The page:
08 Jun 2009

A Disappointing Post-Racial Presidency

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Shelby Steele, in the Wall Street Journal, finds further differences between the dream and the reality of Barack Obama.

Obama first Supreme Court appointment is not post-racial in the least.

What is most notable about the Sotomayor nomination is its almost perfect predictability. Somehow we all simply know — like it or not — that Hispanics are now overdue for the gravitas of high office. And our new post-racialist president is especially attuned to this chance to have a “first” under his belt, not to mention the chance to further secure the Hispanic vote. And yet it was precisely the American longing for post-racialism — relief from this sort of racial calculating — that lifted Mr. Obama into office.

The Sotomayor nomination commits the cardinal sin of identity politics: It seeks to elevate people more for the political currency of their gender and ethnicity than for their individual merit. (Here, too, is the ugly faithlessness in minority merit that always underlies such maneuverings.) Mr. Obama is promising one thing and practicing another, using his interracial background to suggest an America delivered from racial corruption even as he practices a crude form of racial patronage. From America’s first black president, and a man promising the “new,” we get a Supreme Court nomination that is both unoriginal and hackneyed.

This contradiction has always been at the heart of the Obama story. On the one hand there was the 2004 Democratic Convention speech proclaiming “only one America.” And on the other hand there was the race-baiting of Rev. Jeremiah Wright. …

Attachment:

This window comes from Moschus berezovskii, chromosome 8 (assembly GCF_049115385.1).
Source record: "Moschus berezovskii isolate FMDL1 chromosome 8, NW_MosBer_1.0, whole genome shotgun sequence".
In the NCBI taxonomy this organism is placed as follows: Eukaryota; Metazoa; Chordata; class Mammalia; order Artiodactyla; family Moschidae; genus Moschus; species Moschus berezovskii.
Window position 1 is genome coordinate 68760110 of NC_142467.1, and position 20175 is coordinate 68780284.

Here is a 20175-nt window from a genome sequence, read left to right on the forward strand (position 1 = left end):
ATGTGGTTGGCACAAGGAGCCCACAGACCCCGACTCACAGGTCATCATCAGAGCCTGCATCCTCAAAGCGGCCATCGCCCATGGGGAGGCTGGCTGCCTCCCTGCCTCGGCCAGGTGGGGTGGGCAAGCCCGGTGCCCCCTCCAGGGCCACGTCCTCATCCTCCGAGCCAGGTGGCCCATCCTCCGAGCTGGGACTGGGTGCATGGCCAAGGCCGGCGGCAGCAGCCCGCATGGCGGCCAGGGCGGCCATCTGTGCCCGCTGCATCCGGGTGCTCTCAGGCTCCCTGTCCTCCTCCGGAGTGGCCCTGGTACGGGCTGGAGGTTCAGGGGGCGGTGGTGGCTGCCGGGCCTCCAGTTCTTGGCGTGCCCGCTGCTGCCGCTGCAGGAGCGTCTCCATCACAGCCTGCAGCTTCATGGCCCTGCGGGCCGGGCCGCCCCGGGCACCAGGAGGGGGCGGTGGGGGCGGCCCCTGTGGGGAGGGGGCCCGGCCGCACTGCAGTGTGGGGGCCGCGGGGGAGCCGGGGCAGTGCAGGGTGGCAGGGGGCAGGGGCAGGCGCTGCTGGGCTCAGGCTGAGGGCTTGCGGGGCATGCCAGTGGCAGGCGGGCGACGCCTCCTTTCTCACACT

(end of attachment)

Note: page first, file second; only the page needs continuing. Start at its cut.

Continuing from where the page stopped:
(O)f course “post-racialism” is not a real idea. It is an impression, a chimera that grows out of a very specific racial manipulation that I have called “bargaining.” Here the minority makes a bargain with white society: I will not “guilt” you with America’s centuries of racism if you will not hold my minority status against me. Whites love this bargain because it allows them to feel above America’s racist past and, therefore, immune to charges of racism. By embracing the bargainer they embrace the impression of a world beyond racial division, a world in which whites are innocent and minorities carry no anger. This is the impression that animates bargainers like Mr. Obama or Oprah Winfrey with an irresistible charisma. Even if post-racialism is an obvious illusion — a bargainer’s trick as it were — whites are flattered by believing in it.

But the Sotomayor nomination shows that Mr. Obama has no idea what a post-racial society would look like. In selling himself as a candidate to the American public he is a gifted bargainer beautifully turned out in post-racial impressionism. But in the real world of Supreme Court nominations, where there is a chance to actually bring some of that idealism down to earth, he chooses a hardened, divisive and race-focused veteran of the culture wars he claims to transcend.

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